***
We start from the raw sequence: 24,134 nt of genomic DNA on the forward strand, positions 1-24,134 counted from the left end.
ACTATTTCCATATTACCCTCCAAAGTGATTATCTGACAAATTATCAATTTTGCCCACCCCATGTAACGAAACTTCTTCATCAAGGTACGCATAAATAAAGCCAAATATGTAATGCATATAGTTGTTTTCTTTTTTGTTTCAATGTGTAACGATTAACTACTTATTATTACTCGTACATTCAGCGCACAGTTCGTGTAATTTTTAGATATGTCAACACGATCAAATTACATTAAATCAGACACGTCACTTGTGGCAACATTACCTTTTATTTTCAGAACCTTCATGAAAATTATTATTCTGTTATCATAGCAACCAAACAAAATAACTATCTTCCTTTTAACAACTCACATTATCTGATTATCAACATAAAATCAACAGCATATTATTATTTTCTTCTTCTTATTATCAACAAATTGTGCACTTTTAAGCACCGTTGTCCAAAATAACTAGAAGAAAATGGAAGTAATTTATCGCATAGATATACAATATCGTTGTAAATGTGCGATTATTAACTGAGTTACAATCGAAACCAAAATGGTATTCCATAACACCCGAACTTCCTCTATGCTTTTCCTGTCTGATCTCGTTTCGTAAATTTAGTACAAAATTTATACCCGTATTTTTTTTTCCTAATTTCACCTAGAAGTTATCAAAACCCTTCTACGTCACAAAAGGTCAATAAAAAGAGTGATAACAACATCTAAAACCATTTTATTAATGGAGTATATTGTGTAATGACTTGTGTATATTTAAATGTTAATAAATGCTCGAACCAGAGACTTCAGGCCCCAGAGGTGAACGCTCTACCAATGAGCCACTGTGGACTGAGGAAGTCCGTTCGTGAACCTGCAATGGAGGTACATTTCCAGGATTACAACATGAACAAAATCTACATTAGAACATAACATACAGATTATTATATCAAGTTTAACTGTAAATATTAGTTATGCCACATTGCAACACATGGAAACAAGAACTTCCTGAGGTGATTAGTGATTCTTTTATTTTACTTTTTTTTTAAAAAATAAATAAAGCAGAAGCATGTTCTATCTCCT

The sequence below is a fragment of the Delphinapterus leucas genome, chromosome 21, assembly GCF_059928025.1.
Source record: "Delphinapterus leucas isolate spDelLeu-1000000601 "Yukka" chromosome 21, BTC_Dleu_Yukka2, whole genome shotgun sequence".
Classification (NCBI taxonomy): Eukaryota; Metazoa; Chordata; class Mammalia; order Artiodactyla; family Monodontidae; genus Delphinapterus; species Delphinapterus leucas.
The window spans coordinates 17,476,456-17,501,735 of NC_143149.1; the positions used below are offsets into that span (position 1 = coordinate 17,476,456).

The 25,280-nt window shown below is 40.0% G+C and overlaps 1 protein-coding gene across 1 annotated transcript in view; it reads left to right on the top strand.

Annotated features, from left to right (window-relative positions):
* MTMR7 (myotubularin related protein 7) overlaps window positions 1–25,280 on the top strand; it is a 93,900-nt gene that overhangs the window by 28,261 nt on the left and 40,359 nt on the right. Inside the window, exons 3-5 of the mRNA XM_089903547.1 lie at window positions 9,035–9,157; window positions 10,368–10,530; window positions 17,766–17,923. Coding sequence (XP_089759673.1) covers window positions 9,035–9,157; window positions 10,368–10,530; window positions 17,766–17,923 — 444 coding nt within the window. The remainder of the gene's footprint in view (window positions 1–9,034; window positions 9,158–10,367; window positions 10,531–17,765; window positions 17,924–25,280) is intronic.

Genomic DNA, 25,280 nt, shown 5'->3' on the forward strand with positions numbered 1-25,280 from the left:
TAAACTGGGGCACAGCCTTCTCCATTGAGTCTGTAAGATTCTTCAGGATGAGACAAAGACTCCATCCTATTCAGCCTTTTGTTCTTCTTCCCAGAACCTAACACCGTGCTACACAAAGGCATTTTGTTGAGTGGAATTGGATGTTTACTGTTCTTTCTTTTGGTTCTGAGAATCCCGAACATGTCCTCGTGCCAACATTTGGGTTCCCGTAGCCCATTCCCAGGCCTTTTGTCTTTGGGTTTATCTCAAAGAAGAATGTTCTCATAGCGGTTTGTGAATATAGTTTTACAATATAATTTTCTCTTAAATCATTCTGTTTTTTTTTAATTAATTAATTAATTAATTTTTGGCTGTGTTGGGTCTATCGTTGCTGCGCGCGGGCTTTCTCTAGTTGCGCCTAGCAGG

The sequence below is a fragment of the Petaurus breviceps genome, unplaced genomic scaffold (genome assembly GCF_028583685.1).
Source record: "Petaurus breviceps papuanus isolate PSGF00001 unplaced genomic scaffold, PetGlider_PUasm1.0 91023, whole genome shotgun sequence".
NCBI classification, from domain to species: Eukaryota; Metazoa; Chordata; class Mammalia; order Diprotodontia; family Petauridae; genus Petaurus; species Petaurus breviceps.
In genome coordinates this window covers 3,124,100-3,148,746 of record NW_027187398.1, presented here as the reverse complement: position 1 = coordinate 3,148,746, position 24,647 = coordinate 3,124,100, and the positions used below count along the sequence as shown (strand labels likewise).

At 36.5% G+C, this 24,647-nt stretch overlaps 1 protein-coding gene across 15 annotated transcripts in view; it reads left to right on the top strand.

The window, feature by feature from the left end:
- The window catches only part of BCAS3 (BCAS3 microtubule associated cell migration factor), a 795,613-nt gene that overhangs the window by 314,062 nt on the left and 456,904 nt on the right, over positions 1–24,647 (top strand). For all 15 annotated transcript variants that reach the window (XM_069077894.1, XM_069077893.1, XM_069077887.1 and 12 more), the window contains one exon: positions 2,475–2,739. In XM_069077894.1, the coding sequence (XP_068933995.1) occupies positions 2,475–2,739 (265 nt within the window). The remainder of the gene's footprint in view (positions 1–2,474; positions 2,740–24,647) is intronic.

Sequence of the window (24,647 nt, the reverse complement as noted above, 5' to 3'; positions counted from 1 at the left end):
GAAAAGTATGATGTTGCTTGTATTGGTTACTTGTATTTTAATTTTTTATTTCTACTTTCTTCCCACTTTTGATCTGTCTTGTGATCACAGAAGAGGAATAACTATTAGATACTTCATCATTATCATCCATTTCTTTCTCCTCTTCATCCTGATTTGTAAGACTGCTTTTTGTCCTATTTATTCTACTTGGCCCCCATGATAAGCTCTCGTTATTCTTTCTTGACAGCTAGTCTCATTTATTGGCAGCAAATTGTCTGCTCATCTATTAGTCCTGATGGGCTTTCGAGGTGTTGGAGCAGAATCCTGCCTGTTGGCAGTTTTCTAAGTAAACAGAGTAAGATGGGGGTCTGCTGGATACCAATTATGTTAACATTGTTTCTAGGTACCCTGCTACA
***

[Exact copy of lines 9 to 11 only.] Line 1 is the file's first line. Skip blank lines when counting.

* MTMR7 (myotubularin related protein 7) overlaps window positions 1–25,280 on the top strand; it is a 93,900-nt gene that overhangs the window by 28,261 nt on the left and 40,359 nt on the right. Inside the window, exons 3-5 of the mRNA XM_089903547.1 lie at window positions 9,035–9,157; window positions 10,368–10,530; window positions 17,766–17,923. Coding sequence (XP_089759673.1) covers window positions 9,035–9,157; window positions 10,368–10,530; window positions 17,766–17,923 — 444 coding nt within the window. The remainder of the gene's footprint in view (window positions 1–9,034; window positions 9,158–10,367; window positions 10,531–17,765; window positions 17,924–25,280) is intronic.

Genomic DNA, 25,280 nt, shown 5'->3' on the forward strand with positions numbered 1-25,280 from the left:
TAAACTGGGGCACAGCCTTCTCCATTGAGTCTGTAAGATTCTTCAGGATGAGACAAAGACTCCATCCTATTCAGCCTTTTGTTCTTCTTCCCAGAACCTAACACCGTGCTACACAAAGGCATTTTGTTGAGTGGAATTGGATGTTTACTGTTCTTTCTTTTGGTTCTGAGAATCCCGAACATGTCCTCGTGCCAACATTTGGGTTCCCGTAGCCCATTCCCAGGCCTTTTGTCTTTGGGTTTATCTCAAAGAAGAATGTTCTCATAGCGGTTTGTGAATATAGTTTTACAATATAATTTTCTCTTAAATCATTCTGTTTTTTTTTAATTAATTAATTAATTAATTTTTGGCTGTGTTGGGTCTATCGTTGCTGCGCGCGGGCTTTCTCTAGTTGCGCCTAGCAGG